performance. The Committee will also be required to determine
the remuneration of the Chairman and executive members of the
Board and will be required to report within FSA's annual report.
The Chairman of the Board is to be appointed by Treasury.
We do not at the moment see any further role
for this committee, but we recognise that it should have an important
role in monitoring the cost effectiveness of FSA's operation.
2.13 Some concern has been expressed at the proposal
that income from fines should be returned to the industry as a
discount against fees. Do you share this concern? What do you
think should happen to the income from fines?
The key point is that there should be transparency
in the use of the income from fines. The income from fines should
not be used to offset current years running costs, as we fear
that could prejudice the independence of the fine setting process.
2.14 What type of arrangements for independent
investigation of complaints made against the FSA do you think
would be most effective?
We consider it crucial that there should be
a robust independent investigation of complaints, particularly
given that the Bill proposes that the FSA should have statutory
immunity. The independent complaints body should have the power
to publish findings, and to order redress, and we look forward
to commenting on the FSA's detailed proposals.
Our submission on the Financial Services and
Markets Bill recognised that the FSA will need to be robust in
its decision making but that there are natural concerns in authorised
firms that its immunity is too wide and that appeal procedures
are expensive and time consuming and too late in the process to
reflect the necessary balance of interests between the regulator
and regulated. If there is a gap it is in respect of negligence
in the exercise of FSA powers.
2.15 It is not intended that the FSA should be
subject to the jurisdiction of the Parliamentary Commissioner
for Administration. Do you think it would be useful if the FSA
were brought within the PCA's remit? Do you think such a move
would be of benefit to aggrieved "consumers"/investors?
We understand that, if an individual's complaint
related to the operation of Treasury oversight of the FSA, this
would come within the PCA's existing remit.
We recognise that there would be benefits in
bringing the FSA within the PCA's remit. Of particular importance
are the PCA's wide powers to investigate, and its power to order
administrative changes. The PCA's normal procedures mean that
complaints could only be made to the PCA via an MP and after FSA's
internal complaints procedures have been used.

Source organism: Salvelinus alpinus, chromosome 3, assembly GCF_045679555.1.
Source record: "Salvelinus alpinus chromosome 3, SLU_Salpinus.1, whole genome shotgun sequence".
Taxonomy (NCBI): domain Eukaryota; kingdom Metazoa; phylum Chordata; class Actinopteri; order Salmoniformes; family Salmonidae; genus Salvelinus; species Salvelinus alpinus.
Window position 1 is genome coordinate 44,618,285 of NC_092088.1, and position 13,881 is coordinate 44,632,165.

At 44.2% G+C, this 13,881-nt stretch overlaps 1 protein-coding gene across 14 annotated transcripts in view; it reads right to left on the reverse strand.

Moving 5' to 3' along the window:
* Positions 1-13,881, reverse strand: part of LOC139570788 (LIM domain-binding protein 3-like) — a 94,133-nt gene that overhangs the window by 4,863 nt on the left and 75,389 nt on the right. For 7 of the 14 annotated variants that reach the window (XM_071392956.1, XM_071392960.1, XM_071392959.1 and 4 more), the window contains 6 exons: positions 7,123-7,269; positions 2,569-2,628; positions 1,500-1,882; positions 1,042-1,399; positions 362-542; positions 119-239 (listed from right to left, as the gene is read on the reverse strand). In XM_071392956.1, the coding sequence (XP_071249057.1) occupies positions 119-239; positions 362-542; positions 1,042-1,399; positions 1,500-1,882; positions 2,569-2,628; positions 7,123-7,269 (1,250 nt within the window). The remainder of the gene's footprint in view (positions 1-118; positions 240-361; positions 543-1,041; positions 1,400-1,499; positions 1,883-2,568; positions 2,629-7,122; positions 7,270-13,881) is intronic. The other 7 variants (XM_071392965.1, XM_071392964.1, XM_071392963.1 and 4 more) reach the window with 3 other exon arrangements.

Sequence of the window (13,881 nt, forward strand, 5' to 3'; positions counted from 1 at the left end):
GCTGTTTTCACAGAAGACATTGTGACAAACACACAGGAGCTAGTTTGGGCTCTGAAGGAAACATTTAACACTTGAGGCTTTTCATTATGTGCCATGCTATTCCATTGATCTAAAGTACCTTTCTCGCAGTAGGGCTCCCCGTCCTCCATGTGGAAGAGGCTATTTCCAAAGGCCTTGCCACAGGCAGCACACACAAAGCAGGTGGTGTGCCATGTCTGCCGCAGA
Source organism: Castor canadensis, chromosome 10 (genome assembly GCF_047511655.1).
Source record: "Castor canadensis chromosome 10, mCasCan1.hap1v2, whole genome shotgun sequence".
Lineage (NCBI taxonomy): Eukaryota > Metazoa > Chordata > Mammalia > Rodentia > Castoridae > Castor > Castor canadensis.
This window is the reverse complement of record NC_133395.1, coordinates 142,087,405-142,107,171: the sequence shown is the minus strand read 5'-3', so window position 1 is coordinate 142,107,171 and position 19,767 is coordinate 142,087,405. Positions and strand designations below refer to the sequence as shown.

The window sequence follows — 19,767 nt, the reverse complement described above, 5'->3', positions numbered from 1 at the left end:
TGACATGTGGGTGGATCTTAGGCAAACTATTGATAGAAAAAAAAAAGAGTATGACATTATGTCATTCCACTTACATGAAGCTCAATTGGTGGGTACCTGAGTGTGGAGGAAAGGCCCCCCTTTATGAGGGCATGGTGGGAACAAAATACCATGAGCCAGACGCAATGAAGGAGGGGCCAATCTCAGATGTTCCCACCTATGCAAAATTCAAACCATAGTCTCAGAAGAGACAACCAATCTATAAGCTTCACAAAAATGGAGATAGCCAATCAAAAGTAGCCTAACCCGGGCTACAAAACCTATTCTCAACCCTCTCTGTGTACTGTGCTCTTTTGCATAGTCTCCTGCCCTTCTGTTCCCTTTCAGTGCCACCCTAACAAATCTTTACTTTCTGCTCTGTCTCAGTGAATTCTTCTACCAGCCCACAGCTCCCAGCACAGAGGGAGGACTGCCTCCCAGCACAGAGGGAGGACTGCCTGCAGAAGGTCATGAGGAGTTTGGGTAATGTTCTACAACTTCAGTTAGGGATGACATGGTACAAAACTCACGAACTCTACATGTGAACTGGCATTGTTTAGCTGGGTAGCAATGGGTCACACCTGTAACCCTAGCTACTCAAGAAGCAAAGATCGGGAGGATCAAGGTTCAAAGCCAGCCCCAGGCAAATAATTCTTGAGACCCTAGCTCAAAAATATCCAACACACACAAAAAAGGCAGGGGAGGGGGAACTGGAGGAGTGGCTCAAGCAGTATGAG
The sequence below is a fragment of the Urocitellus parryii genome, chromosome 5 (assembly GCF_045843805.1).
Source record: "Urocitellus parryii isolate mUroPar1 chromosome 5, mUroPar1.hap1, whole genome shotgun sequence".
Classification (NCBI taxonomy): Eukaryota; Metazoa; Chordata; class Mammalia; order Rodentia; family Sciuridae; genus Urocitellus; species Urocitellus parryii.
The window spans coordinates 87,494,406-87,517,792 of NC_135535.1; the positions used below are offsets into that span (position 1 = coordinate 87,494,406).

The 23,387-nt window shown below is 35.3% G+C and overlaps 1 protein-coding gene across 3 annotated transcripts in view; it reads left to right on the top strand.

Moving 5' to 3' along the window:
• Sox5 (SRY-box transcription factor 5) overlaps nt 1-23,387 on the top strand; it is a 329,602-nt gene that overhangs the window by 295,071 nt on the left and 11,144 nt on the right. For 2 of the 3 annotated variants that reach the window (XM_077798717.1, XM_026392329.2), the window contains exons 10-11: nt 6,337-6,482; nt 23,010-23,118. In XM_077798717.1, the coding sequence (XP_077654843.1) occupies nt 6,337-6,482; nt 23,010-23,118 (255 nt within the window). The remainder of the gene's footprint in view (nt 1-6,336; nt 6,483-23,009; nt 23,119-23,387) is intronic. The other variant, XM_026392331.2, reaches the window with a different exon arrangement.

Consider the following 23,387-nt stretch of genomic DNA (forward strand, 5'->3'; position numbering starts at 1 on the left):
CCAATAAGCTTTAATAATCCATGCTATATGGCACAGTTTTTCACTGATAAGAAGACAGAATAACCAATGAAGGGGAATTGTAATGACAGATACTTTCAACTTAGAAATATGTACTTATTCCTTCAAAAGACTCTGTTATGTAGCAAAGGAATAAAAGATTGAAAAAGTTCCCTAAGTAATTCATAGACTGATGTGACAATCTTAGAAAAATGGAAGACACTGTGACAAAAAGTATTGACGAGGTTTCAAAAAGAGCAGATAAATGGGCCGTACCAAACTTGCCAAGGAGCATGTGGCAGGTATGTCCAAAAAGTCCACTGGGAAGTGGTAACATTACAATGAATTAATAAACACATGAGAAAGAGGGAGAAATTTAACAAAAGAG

2.16 The draft Bill requires the FSA to carry
out public consultation, whenever it proposed to change its rules.
The Association of Unit Trusts and Investment Funds (AUTIF) has
suggested that the FSA should also be required to consult on all
policy initiatives affecting one or more sections of the regulated
community. Do you think there is a need to require the FSA to
consult on matters going beyond proposed rule changes?
We consider that the FSA should consult on policy
initiatives affecting one or more sections of the regulated community.
At the very least, this should smooth-out the process of rule
change by allowing a dialogue on the policy behind the rule change
before any detailed drafting is undertaken.
2.17 The AUTIF has also suggested that the FSA
should hold public hearings on important policy proposals. Do
you think that would be a useful step towards increasing the FSA's
We consider that public hearings on important
policy proposals could be useful, and that FSA should use all
appropriate routes of consultation.
2.18 Are you satisfied that the rule making procedures
fully accord with the Better Regulation Unit's principles of good
The Better Regulation Task Force commented in
October 1998 on the consultation draft of the Bill, using as a
template its "Principles of Good Regulation" and expressed
a number of concerns about the Bill. Some of their concerns, notably
on the penalty regime and accountability, have not yet fully been
addressed. The Task Force will no doubt be commenting on further
drafts of the Bill.
2.19 Several bodies have suggested that the FSA
should be subject to periodic efficiency audit by the NAO. What
is your view?
We consider it essential that the efficiency
and cost effectiveness of the FSA should be subject to periodic
assessment. The NAO, with extensive experience of public sector
bodies, may be well-equipped to do this.
2.20 Several submissions have suggested that the
Treasury should retain in reserve powers of direction over the
FSA. Do you agree?
As mentioned above, we are strongly of the view
that Treasury should retain reserve powers of direction over the
FSA, although they would only be used in extreme circumstances.
The existence of such powers is an important factor in ensuring
that the FSA remains fully accountable to Treasury and through
them to Parliament. This is a necessary balance to the sweeping
powers of rule making with the force of law which are being delegated
by Parliament to FSA.
15 April 1999